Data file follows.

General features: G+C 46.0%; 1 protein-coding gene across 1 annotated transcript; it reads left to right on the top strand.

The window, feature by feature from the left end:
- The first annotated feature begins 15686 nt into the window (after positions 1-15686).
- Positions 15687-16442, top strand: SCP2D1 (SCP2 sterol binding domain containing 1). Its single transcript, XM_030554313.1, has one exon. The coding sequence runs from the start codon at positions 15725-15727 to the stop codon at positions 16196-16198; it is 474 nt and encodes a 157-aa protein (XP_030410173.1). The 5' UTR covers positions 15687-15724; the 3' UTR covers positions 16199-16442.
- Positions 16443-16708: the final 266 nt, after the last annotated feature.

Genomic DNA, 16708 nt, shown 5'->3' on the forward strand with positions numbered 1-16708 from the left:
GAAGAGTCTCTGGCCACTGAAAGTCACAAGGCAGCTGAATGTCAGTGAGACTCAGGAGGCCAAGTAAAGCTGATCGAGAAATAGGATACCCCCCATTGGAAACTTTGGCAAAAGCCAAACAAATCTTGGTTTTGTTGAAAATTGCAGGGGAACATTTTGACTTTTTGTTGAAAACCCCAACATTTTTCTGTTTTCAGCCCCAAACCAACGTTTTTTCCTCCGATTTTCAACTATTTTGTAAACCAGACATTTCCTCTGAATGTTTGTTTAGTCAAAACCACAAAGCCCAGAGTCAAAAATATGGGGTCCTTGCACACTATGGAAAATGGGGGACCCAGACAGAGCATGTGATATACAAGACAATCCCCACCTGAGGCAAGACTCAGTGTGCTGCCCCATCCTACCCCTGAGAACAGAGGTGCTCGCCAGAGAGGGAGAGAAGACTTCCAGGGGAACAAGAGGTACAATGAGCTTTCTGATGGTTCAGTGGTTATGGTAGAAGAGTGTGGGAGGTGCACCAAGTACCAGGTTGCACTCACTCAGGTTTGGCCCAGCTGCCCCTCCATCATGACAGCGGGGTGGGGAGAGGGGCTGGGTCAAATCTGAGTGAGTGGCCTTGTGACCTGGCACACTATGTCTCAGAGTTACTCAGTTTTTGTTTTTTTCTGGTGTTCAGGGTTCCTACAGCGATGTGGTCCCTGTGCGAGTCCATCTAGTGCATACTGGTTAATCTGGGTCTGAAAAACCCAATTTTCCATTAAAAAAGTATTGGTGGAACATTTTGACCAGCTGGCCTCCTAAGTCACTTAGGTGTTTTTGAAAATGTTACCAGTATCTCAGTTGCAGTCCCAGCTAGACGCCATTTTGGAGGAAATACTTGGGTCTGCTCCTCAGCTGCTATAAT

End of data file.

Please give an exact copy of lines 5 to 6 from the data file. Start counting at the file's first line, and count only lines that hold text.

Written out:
- Positions 16443-16708: the final 266 nt, after the last annotated feature.

Genomic DNA, 16708 nt, shown 5'->3' on the forward strand with positions numbered 1-16708 from the left: